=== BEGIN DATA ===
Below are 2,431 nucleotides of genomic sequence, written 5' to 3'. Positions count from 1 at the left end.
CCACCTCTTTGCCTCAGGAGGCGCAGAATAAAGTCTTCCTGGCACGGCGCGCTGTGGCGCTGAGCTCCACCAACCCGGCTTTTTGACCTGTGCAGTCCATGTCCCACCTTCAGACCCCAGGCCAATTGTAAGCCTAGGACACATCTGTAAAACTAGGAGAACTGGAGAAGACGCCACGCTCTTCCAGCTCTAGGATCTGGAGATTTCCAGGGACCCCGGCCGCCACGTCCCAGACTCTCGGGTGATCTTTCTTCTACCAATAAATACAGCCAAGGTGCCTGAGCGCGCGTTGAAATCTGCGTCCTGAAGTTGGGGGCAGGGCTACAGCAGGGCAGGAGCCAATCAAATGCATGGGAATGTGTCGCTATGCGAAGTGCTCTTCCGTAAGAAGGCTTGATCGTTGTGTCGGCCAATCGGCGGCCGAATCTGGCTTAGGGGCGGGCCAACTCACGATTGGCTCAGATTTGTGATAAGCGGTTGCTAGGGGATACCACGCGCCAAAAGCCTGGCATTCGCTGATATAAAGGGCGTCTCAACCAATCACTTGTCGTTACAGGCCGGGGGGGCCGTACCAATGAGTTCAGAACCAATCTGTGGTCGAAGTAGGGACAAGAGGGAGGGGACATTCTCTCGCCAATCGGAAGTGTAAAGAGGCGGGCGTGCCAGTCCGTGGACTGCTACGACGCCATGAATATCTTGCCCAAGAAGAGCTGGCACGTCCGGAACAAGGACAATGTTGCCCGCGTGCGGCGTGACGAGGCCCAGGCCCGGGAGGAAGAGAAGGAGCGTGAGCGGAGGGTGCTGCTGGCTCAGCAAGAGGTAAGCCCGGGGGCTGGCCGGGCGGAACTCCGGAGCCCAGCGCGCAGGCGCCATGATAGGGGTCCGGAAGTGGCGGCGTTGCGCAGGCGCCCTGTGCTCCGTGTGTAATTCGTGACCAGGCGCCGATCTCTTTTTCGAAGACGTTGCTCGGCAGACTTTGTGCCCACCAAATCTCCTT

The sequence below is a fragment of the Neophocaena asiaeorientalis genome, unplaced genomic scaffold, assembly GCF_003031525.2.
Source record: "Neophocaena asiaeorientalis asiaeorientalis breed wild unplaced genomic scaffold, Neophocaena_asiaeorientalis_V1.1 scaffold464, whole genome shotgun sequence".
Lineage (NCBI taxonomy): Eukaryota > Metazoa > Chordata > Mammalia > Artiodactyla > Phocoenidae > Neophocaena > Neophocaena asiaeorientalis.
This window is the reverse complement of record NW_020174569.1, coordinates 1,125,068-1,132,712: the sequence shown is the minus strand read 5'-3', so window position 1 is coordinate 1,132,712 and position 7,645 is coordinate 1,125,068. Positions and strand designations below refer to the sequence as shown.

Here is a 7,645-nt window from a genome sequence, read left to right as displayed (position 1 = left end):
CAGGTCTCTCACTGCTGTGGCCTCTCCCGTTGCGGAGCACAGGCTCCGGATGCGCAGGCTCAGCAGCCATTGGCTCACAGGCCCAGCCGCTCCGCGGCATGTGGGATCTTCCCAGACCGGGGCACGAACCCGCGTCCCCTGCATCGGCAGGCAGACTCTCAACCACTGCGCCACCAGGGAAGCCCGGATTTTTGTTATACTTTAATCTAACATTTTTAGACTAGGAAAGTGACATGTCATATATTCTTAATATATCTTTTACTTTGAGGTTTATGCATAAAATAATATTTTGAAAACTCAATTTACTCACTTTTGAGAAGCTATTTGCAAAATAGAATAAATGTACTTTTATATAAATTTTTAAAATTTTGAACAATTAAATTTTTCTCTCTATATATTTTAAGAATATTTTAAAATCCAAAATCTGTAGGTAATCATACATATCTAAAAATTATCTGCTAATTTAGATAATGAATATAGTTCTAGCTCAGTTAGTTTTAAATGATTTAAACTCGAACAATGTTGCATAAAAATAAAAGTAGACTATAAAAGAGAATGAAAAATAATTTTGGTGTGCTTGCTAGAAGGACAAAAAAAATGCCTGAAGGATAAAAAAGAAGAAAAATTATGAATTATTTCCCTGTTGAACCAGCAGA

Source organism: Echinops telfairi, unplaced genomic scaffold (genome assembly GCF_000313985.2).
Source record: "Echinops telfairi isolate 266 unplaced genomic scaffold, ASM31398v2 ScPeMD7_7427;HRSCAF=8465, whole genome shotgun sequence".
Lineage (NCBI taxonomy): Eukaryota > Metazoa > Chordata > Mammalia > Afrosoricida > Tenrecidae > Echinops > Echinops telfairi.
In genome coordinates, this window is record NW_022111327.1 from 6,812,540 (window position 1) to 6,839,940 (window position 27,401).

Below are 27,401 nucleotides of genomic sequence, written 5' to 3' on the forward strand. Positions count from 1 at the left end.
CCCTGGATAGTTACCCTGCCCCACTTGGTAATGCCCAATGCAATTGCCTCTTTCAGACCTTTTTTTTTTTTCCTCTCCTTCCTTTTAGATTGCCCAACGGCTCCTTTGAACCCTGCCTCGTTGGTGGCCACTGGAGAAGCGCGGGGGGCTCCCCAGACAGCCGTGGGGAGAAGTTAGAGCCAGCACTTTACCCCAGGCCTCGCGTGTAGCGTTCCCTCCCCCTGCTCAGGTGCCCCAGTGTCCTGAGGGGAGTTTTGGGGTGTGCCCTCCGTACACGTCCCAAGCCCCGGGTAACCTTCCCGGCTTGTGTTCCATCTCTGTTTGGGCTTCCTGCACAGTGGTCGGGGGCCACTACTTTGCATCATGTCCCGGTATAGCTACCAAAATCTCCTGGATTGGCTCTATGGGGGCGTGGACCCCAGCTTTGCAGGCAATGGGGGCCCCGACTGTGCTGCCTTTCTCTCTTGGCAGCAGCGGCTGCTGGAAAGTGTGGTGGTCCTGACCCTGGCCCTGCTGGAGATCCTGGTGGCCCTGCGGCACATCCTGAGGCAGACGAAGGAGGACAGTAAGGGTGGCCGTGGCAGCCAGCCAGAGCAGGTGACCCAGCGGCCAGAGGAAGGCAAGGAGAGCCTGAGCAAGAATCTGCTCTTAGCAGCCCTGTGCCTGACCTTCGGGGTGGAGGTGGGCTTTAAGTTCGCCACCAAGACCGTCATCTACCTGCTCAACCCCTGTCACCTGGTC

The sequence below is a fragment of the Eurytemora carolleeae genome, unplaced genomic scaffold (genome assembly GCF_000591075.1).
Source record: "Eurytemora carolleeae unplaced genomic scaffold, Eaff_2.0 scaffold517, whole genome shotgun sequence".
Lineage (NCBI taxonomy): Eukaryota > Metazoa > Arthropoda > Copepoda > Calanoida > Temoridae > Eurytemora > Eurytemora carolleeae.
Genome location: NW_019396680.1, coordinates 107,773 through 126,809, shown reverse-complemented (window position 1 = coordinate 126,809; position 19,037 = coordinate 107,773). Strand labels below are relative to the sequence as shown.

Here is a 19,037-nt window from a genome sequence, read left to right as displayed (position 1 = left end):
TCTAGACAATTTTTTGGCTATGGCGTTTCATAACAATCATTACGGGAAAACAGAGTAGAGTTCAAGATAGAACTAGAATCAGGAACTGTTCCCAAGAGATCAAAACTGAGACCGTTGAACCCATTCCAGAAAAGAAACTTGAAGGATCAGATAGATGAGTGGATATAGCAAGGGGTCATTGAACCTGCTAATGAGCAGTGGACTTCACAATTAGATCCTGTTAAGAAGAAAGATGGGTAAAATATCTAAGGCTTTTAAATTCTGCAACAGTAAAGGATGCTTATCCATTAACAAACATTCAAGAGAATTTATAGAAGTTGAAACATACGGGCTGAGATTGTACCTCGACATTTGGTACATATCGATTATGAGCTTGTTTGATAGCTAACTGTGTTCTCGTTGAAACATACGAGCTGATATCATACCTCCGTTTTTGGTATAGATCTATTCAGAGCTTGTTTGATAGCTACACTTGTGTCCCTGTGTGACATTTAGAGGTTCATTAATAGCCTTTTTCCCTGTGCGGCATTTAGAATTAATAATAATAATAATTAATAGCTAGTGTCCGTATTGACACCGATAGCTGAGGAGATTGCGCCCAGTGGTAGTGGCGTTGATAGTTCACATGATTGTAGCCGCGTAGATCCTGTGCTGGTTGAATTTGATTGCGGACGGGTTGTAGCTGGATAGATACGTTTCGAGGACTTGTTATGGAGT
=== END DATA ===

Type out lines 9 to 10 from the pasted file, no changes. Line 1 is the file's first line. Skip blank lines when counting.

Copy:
Source organism: Echinops telfairi, unplaced genomic scaffold (genome assembly GCF_000313985.2).
Source record: "Echinops telfairi isolate 266 unplaced genomic scaffold, ASM31398v2 ScPeMD7_7427;HRSCAF=8465, whole genome shotgun sequence".